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LTW warriors 11

Welcome warriors - we will be doing a free book giveaway this week - so stay tuned!

Meanwhile we seem to be basking away in the sub tropical - a fierce solar interruption to our sour normal grey skied fare - it’s enough to melt down our melancholic hearts and record collections and reshape them as upbeat sub tropical…can we cope! The sun is relentless - even my usual haunts in Manchester are drenched in sunshine which with the huge gleaming modern towers that make up the modern Manchester city scape make it feel like a surreal northern version of LA.

There’s something about the UK in the hot weather that seems to drain the damp mood out of us Brits and the passer byes that I observe in my people watching haunt outside Manchester’s HOME bar are walking at an almost funky slower pace. Their limbs match the soporific groove of the holy sunshine and every pore and every sense is swallowing up this seasonal bonus!

Everyone is in a good mood and the parsnip like knobbly white legs of the UK male are out for show, dangling down from long lost shorts rescued from the back corner of cupboards. Aviator shades are for a reason now and music pours out of every window in a sonic celebration of the moment!

There was a double whammy of escape this week with not just the weather but with the so called ‘freedom day’ which saw bumbling Boorish Johnson declare that the war is over and we could run amok through the cities cruelly closed enclaves of joy.

It is truly wonderful to see the venues and clubs open again but there are many caveats and tricky trepidations - is it actually safe to run this new amok without a mask and jabs? Maybe it is. We certainly hope it is but there are plenty of bumps in the road ahead that we are going to have to navigate around. The venues are well run of course but this Covid is a sneaky strand of RNA and it now feels like more people that I know have succumbed to its not very charming charms in the last week than ever before. The only safeguard is that the jabs seem to stop the victims from a horrible knock out sickness or a trip to the hospital.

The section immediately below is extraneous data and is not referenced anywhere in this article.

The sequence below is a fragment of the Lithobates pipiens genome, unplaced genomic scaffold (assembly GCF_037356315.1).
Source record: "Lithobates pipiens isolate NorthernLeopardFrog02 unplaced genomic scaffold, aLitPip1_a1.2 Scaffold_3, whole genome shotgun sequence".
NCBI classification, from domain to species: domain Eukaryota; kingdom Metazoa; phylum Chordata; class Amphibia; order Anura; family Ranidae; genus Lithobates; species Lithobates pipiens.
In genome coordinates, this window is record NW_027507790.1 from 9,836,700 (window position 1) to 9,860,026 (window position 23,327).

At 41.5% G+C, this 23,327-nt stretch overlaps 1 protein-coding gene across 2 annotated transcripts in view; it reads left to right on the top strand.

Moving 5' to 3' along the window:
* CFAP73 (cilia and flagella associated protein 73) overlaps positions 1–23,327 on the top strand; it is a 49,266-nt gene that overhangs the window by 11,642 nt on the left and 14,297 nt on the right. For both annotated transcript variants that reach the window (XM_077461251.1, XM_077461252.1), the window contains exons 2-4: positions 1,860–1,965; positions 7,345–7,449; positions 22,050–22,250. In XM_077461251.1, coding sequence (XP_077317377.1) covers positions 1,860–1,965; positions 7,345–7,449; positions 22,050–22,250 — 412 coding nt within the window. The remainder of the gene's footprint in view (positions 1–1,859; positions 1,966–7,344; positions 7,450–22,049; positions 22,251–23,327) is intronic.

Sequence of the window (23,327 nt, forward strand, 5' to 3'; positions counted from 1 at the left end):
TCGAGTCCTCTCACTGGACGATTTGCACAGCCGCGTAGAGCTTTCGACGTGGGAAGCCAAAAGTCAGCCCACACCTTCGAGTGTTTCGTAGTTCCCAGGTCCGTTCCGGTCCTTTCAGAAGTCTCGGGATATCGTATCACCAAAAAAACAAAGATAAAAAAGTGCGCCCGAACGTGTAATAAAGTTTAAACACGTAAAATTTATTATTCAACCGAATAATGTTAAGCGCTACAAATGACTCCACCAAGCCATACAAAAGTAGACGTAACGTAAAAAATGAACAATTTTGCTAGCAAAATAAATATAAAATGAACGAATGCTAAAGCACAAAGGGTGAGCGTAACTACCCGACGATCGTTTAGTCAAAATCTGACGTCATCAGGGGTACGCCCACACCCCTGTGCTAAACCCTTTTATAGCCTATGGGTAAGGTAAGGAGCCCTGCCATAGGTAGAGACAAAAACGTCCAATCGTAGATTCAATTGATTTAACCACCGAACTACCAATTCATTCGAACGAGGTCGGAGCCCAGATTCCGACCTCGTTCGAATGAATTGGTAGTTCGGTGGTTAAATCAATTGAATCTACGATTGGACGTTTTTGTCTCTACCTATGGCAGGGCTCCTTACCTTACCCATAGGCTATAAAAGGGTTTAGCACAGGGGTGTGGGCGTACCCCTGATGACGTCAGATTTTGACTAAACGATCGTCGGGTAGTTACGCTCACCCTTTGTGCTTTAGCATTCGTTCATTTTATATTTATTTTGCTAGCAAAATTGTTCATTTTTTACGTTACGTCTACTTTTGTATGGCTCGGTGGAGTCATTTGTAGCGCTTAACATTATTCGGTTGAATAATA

Hopefully this is just a complicated moment on the road ahead…and we somehow get away with it!

This week the site has been busy - we did a long interview with the great Will Sergeant from Echo and the Bunnymen - it’s filmed so you can get his voice in your head for when you buy his wonderful just released autobiography. The book and the interview are both great, dry tales of life growing up on the edge of Liverpool and the music and clothes that dominated the seventies in those battered schools that many of us went to. You feel like you are back in the monochromatic prisons of education where pop culture was the only dayglo escape and a promise of magic castle mystery beyond the stained grey walls of scholarly life. Will has a great eye for detail and also a deadpan and hilarious sense of humour - with an added warmth that makes for a great narrator.

The interview is a gem and Will is on great form.

Contemporaries of Will, who get mentioned a lot when his autobiography reaches the post punk period are The Fall. Both he and Mac were mates with the sulphurous king of snark, Mark E Smith and their shared love for weird and wonk records, garage rock and the Velvets saw them as unlikely compadres in the early post punk scramble. As the years rolled by the Bunnymen became pop stars and the Fall a brilliantly obstinate vehicle for Mark E Smith’s luridly brilliant psycho-poetry. Event their lesser known later albums had their moments as our reviewer concludes in this new take on 2001’s ‘Are You Missing Winner’.

Jon Savage has always been one of the best commentators who places the music and culture in the heart of the surrounding socio political context and still sounds like a music fan! He is the key writer on his times and his England’s Dreaming book is the classic tome from the punk rock period.

The new edition of England’s Dreaming is out now via Faber & Faber and Rough Trade as part of the bundle including two other pivotal Savage’s books – Teenage and 1966.

Among the variety of works on the history of punk, England’s Dreaming: The Sex Pistols and Punk Rock by Jon Savage remains one of the most meticulous and striking accounts of 70s music. Its groundbreaking quality was perfectly summed up by Charles Shaar Murray whose quote adorns the cover of the first paperback edition: ‘A hole-in-one, grand-slam knockout of a book’. Marking the 30th anniversary this year, the book presents a multidimensional image of the era that resonates impressively with the current moment, defined by the hunger for change.

Creating stark future soundscapes out of electronics has become DJ Shadow’s stock in trade

His 1996 album Endtroducing wasn’t so much an LP as a cultural moment. On the 25th anniversary of its release, Dave Beer listens back to its undulating beats and is surprised to find a record that seems to capture something of 2021… It feels slightly strange to be trying to write a retrospective of a 25 year-old album that really sounds like it could have been released yesterday.

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